Muncie, IN: Burritos on Wheels – New Truck Brings Mexican Food to Diner
By John Carlson | The Star Press
Lemon yellow with large slab sides, the Puerta’s Mexican Food & Catering truck was visible from a quarter-mile away as you approached Muncie Novelty Co. on the highway to Albany.
Pulling up to it, you saw a steady stream of company employees approach it for lunch.
“I like it,” said Misty Kabrich, who noted her usual order was two tacos or beef-and-cheese nachos. “There’s not much around here for us to eat.”
Josh Jarrells, meanwhile, bought a taco salad.
“It’s convenient they come to you,” he said. “You don’t have to take a chance on going somewhere and being late to get something to eat. Everybody likes it.”
Though he was busy working in the truck’s kitchen with his girlfriend Dawnya Mercado at the time, and didn’t hear Kabrich and Jarrells’ comments, they represented good news for Emanuel Escamille.
“It’s going well,” said the young man of 22, who owns the food truck with his friend Ricardo Garcia, who is only 21.
Joining Slop on Top as the second food truck operating hereabouts, Puerta’s Mexican Food & Catering first opened at the Delaware County Fair this summer, and its owners are still booking stops such as at Muncie Novelty Co., where it visits Thursdays at noon and 8:30 p.m.
The truck’s existence is a dream come true.
“It’s something we wanted to do since high school,” said Garcia, who is a Ball State University telecommunications student.
It was a campus-area bar owner’s enthusiastic endorsement of it, however, that spurred it to reality.
“We had the idea,” Escamille said, “but that’s where we got the motivation.”
Perhaps because they are so young themselves, their business on campus — where they are now parked Thursdays, Fridays and Saturdays from about midnight to 3 a.m. — is booming.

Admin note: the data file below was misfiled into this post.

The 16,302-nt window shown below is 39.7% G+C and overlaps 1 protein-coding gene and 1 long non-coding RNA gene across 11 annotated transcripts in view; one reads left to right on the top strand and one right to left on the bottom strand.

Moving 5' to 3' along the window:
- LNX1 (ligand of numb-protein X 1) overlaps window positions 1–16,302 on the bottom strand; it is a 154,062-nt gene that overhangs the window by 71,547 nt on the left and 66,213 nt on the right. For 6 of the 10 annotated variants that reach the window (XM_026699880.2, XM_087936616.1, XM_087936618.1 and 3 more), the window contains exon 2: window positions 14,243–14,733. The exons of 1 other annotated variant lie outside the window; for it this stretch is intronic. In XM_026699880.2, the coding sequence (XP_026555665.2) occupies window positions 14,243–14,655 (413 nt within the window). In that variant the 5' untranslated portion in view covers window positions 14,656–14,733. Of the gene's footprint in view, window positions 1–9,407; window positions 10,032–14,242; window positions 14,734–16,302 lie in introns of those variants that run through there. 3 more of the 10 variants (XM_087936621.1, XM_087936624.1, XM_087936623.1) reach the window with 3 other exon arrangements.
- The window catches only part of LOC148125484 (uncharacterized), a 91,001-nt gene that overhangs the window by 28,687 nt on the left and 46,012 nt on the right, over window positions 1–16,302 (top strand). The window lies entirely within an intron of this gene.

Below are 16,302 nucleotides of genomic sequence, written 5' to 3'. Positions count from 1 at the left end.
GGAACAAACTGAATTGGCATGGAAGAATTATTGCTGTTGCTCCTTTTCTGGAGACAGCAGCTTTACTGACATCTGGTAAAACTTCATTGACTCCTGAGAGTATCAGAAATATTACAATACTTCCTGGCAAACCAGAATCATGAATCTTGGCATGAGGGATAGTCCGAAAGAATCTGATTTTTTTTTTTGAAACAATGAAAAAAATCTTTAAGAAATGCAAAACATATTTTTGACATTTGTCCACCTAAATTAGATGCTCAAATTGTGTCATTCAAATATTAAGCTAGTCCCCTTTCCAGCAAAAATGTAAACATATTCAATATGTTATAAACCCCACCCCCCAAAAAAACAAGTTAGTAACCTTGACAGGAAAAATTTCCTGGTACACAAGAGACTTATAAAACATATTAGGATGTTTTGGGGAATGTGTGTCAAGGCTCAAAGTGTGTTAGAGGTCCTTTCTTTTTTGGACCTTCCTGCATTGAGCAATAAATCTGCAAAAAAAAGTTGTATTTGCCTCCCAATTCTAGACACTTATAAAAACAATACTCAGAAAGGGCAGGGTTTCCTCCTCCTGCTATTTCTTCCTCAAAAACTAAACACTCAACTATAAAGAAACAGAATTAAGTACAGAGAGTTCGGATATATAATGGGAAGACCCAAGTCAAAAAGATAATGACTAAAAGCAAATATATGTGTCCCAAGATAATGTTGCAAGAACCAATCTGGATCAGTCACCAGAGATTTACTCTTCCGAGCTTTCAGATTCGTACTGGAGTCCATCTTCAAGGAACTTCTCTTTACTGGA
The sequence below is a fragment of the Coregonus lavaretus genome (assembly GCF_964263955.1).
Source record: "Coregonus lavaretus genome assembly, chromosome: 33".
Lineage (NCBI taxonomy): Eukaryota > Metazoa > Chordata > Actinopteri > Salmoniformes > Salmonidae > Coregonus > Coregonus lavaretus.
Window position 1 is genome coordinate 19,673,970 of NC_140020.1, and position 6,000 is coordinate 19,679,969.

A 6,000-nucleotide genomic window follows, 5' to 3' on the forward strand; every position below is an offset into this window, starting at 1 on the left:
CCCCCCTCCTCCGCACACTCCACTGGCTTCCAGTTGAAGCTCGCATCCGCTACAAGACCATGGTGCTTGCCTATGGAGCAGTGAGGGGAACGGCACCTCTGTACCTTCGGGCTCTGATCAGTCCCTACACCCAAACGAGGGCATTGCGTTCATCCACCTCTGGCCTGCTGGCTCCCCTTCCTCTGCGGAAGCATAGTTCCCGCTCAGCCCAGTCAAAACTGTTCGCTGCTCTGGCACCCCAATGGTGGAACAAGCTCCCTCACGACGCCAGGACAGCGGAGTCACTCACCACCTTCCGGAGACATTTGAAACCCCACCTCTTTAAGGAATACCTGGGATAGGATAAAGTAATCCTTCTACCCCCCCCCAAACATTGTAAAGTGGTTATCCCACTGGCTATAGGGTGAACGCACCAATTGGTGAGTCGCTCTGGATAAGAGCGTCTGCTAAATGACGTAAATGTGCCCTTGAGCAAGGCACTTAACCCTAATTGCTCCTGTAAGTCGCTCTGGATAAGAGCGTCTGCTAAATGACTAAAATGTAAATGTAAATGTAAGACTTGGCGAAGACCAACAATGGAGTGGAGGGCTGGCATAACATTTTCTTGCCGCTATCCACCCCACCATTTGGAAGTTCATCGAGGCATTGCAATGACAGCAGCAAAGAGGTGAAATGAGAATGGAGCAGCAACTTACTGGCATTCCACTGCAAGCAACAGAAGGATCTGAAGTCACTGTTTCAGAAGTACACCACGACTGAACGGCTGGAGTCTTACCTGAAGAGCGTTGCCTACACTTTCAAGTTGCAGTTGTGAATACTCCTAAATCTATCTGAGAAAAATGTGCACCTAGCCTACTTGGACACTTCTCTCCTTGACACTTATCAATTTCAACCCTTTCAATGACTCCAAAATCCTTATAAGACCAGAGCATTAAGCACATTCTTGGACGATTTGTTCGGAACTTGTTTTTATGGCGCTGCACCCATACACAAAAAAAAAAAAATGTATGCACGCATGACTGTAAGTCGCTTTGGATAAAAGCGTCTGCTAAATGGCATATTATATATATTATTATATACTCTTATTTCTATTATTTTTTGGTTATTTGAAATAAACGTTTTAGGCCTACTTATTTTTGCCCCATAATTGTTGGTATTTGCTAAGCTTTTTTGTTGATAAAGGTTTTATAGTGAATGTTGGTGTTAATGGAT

“We were swamped,” Escamille said of their early business, which shows no signs of slowing.
BSU and Ivy Tech students, by the way, get 10 percent discounts.
“Some people visit the truck two or three times a night,” Garcia noted. “If they’re coming that often, they must like it.”
With menus firmly taped to the side of the truck, which also hauls around a generator in a trailer, it’s obvious there’s a wealth of food available in it, including burritos, tacos, chimichangas, salads, dips, nachos, combo plates and even kids’ meals, with prices generally ranging from $4 to $8.
Early on, the offerings were going to be much simpler.
“But the more we invested in it, we thought, we can about do the whole menu,” said Escamille, who has cooking and selling Mexican food in his blood.
After all, his father, Roberto Escamille, spent 22 years working in kitchens, the son proudly noted, before trying his hand at ownership. That worked out pretty well. Now he and his family own the Puerta Vallarta restaurants on Tillotson, Wheeling and Broadway.
Also early on, the truck was going to stay on campus, but its young owners soon realized they wanted more than that.
Now, besides looking for more weekday visits to book, they are doing catering, working on making deliveries, pondering opening a campus-area restaurant and considering the possibility of expanding their food truck business to other universities.
“I want to grow,” Garcia said. “We’re up for any event.”
As the lunchtime business began trickling off, Escamille and his girlfriend prepared to drive away when a parched observer asked a final question: They didn’t serve frozen margaritas from the truck, did they?
“Trust me,” the young man answered, sincerely. “If I could, I would.”
Short URL: http://www.mobilefoodnews.com/?p=61521